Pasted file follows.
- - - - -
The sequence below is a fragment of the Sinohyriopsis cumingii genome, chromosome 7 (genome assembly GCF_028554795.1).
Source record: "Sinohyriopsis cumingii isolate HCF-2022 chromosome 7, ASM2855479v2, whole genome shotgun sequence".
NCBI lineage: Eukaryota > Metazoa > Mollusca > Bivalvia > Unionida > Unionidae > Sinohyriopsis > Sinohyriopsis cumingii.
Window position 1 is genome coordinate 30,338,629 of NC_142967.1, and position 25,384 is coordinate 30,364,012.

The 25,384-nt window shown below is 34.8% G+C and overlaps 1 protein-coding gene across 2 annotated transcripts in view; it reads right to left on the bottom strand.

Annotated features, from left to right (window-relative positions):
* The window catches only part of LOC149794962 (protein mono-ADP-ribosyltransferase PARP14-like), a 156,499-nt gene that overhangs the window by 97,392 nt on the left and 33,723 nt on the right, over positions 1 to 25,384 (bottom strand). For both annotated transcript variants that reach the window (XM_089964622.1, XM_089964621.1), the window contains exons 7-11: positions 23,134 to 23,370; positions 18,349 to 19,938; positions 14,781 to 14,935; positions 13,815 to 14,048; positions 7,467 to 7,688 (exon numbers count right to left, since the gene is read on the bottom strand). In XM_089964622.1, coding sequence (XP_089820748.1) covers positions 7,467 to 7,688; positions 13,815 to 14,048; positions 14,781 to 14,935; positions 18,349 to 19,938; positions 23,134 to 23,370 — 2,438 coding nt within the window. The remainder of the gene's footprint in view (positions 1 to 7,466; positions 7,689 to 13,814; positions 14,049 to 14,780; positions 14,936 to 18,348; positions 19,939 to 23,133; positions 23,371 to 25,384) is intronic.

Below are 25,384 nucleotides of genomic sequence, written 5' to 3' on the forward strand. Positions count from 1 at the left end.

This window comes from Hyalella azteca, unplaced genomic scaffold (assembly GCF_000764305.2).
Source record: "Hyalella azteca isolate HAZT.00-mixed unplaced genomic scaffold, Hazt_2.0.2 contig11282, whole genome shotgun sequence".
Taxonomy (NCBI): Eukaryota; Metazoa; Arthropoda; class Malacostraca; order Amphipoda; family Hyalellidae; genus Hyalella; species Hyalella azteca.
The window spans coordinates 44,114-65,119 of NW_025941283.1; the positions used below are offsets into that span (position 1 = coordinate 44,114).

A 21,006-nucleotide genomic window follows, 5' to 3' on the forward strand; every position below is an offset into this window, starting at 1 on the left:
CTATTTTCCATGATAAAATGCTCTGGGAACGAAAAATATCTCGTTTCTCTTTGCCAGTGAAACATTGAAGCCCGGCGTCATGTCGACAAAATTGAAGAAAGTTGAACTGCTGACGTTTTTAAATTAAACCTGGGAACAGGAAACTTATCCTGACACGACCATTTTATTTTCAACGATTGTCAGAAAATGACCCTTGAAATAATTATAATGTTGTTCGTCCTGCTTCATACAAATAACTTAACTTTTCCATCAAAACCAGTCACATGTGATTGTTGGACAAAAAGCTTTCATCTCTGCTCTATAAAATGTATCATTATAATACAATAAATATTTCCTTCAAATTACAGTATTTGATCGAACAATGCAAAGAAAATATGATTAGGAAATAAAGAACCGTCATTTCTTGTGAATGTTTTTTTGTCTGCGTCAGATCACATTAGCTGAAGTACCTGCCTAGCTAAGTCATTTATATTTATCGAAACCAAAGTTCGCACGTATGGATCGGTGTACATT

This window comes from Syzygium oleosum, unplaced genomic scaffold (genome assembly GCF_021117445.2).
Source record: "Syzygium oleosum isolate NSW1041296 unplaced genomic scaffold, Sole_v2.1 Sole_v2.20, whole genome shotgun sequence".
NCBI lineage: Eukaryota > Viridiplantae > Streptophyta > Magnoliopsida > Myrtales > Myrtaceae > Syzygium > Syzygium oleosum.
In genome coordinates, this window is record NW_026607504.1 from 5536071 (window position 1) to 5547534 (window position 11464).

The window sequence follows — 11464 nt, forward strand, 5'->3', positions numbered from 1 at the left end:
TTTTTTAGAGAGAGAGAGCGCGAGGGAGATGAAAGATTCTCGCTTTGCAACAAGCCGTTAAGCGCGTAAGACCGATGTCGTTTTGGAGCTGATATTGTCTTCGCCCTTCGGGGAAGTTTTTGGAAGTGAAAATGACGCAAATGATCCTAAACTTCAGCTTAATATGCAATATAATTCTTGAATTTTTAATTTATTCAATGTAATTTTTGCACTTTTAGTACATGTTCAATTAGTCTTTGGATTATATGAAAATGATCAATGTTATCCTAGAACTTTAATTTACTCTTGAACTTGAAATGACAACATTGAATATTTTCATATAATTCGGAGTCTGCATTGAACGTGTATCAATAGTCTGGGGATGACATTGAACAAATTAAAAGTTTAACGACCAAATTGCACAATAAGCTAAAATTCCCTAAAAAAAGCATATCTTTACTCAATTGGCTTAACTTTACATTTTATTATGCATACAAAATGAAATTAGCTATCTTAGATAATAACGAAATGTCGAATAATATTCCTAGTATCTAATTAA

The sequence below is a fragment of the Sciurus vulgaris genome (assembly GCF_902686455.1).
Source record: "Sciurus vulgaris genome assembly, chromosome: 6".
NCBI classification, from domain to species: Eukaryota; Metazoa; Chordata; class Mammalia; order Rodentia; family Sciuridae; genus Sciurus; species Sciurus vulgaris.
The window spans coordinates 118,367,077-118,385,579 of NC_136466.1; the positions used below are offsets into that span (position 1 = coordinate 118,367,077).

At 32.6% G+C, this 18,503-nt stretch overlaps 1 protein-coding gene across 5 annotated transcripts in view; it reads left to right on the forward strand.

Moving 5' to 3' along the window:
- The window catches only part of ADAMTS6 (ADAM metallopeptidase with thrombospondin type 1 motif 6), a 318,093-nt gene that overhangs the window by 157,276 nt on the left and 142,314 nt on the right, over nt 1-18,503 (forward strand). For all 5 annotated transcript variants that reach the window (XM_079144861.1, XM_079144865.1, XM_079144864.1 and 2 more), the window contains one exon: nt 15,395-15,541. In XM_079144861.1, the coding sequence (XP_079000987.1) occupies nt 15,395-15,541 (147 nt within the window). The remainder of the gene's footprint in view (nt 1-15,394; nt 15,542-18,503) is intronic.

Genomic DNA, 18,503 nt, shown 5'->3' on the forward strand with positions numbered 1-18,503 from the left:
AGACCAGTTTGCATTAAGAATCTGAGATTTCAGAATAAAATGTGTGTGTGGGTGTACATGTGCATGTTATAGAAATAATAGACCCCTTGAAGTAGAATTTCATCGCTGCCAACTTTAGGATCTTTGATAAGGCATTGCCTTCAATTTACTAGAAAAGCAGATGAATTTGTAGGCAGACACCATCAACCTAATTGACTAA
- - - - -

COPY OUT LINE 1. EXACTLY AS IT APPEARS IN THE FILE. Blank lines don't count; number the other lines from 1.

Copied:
The sequence below is a fragment of the Sinohyriopsis cumingii genome, chromosome 7 (genome assembly GCF_028554795.1).